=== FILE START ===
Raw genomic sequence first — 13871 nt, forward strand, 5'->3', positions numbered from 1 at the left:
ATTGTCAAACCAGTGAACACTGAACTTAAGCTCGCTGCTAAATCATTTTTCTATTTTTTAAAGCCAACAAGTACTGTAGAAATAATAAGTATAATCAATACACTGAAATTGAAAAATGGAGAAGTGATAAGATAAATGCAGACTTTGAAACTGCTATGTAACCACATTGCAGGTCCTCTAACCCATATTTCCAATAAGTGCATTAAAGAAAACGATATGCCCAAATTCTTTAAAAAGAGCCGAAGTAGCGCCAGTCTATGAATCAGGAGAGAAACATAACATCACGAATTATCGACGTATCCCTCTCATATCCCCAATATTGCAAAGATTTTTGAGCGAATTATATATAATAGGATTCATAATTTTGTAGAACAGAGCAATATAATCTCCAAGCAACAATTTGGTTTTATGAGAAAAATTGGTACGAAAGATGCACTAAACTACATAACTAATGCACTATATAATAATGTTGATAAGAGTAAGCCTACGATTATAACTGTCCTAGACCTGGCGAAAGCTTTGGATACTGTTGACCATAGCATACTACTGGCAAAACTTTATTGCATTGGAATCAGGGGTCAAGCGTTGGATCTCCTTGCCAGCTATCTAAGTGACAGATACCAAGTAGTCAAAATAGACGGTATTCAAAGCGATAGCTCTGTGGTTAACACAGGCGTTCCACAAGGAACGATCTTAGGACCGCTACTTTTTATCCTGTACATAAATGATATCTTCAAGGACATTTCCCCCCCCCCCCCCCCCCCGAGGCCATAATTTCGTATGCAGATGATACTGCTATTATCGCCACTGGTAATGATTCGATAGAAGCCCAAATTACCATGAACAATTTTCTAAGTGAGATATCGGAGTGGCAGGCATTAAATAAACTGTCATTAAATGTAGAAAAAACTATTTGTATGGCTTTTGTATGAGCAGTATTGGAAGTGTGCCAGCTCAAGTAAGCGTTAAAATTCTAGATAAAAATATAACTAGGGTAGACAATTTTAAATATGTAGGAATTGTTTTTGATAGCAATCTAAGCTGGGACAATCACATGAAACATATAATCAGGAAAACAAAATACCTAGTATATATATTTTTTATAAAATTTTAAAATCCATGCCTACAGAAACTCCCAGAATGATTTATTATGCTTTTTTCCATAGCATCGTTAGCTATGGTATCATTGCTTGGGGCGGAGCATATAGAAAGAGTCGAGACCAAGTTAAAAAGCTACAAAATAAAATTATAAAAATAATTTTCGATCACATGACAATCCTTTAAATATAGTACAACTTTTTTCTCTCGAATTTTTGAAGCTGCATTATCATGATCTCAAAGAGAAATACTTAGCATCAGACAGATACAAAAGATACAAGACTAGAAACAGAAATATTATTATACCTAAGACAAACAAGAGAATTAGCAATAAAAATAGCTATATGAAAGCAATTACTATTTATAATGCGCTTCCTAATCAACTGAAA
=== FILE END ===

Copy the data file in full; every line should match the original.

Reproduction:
Raw genomic sequence first — 13871 nt, forward strand, 5'->3', positions numbered from 1 at the left:
ATTGTCAAACCAGTGAACACTGAACTTAAGCTCGCTGCTAAATCATTTTTCTATTTTTTAAAGCCAACAAGTACTGTAGAAATAATAAGTATAATCAATACACTGAAATTGAAAAATGGAGAAGTGATAAGATAAATGCAGACTTTGAAACTGCTATGTAACCACATTGCAGGTCCTCTAACCCATATTTCCAATAAGTGCATTAAAGAAAACGATATGCCCAAATTCTTTAAAAAGAGCCGAAGTAGCGCCAGTCTATGAATCAGGAGAGAAACATAACATCACGAATTATCGACGTATCCCTCTCATATCCCCAATATTGCAAAGATTTTTGAGCGAATTATATATAATAGGATTCATAATTTTGTAGAACAGAGCAATATAATCTCCAAGCAACAATTTGGTTTTATGAGAAAAATTGGTACGAAAGATGCACTAAACTACATAACTAATGCACTATATAATAATGTTGATAAGAGTAAGCCTACGATTATAACTGTCCTAGACCTGGCGAAAGCTTTGGATACTGTTGACCATAGCATACTACTGGCAAAACTTTATTGCATTGGAATCAGGGGTCAAGCGTTGGATCTCCTTGCCAGCTATCTAAGTGACAGATACCAAGTAGTCAAAATAGACGGTATTCAAAGCGATAGCTCTGTGGTTAACACAGGCGTTCCACAAGGAACGATCTTAGGACCGCTACTTTTTATCCTGTACATAAATGATATCTTCAAGGACATTTCCCCCCCCCCCCCCCCCCCGAGGCCATAATTTCGTATGCAGATGATACTGCTATTATCGCCACTGGTAATGATTCGATAGAAGCCCAAATTACCATGAACAATTTTCTAAGTGAGATATCGGAGTGGCAGGCATTAAATAAACTGTCATTAAATGTAGAAAAAACTATTTGTATGGCTTTTGTATGAGCAGTATTGGAAGTGTGCCAGCTCAAGTAAGCGTTAAAATTCTAGATAAAAATATAACTAGGGTAGACAATTTTAAATATGTAGGAATTGTTTTTGATAGCAATCTAAGCTGGGACAATCACATGAAACATATAATCAGGAAAACAAAATACCTAGTATATATATTTTTTATAAAATTTTAAAATCCATGCCTACAGAAACTCCCAGAATGATTTATTATGCTTTTTTCCATAGCATCGTTAGCTATGGTATCATTGCTTGGGGCGGAGCATATAGAAAGAGTCGAGACCAAGTTAAAAAGCTACAAAATAAAATTATAAAAATAATTTTCGATCACATGACAATCCTTTAAATATAGTACAACTTTTTTCTCTCGAATTTTTGAAGCTGCATTATCATGATCTCAAAGAGAAATACTTAGCATCAGACAGATACAAAAGATACAAGACTAGAAACAGAAATATTATTATACCTAAGACAAACAAGAGAATTAGCAATAAAAATAGCTATATGAAAGCAATTACTATTTATAATGCGCTTCCTAATCAACTGAAA